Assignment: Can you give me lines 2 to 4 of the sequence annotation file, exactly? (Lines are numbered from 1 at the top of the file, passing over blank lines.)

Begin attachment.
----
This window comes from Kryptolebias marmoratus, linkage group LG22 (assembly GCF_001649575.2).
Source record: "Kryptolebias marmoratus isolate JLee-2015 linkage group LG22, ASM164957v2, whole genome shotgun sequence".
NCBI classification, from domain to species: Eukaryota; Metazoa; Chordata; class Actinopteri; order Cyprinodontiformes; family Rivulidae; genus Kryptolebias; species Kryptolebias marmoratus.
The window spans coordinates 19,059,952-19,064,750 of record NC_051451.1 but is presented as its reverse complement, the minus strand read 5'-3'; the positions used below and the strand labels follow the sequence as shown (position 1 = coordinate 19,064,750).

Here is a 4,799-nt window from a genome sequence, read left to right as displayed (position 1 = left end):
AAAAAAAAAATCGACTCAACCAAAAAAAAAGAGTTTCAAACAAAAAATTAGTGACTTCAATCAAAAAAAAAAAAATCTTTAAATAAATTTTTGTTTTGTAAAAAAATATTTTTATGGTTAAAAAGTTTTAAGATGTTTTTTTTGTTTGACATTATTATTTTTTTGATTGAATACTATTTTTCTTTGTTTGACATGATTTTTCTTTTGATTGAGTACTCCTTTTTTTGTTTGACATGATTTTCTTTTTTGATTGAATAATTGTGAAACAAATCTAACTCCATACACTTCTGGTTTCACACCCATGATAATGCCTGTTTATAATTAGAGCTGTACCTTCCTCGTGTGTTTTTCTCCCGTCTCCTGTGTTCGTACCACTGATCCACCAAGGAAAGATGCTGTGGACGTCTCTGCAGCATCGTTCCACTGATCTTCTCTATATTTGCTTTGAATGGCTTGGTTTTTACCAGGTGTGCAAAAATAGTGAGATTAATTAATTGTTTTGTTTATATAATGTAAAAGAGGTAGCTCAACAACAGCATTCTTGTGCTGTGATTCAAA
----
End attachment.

Source record: "Kryptolebias marmoratus isolate JLee-2015 linkage group LG22, ASM164957v2, whole genome shotgun sequence".
NCBI classification, from domain to species: Eukaryota; Metazoa; Chordata; class Actinopteri; order Cyprinodontiformes; family Rivulidae; genus Kryptolebias; species Kryptolebias marmoratus.
The window spans coordinates 19,059,952-19,064,750 of record NC_051451.1 but is presented as its reverse complement, the minus strand read 5'-3'; the positions used below and the strand labels follow the sequence as shown (position 1 = coordinate 19,064,750).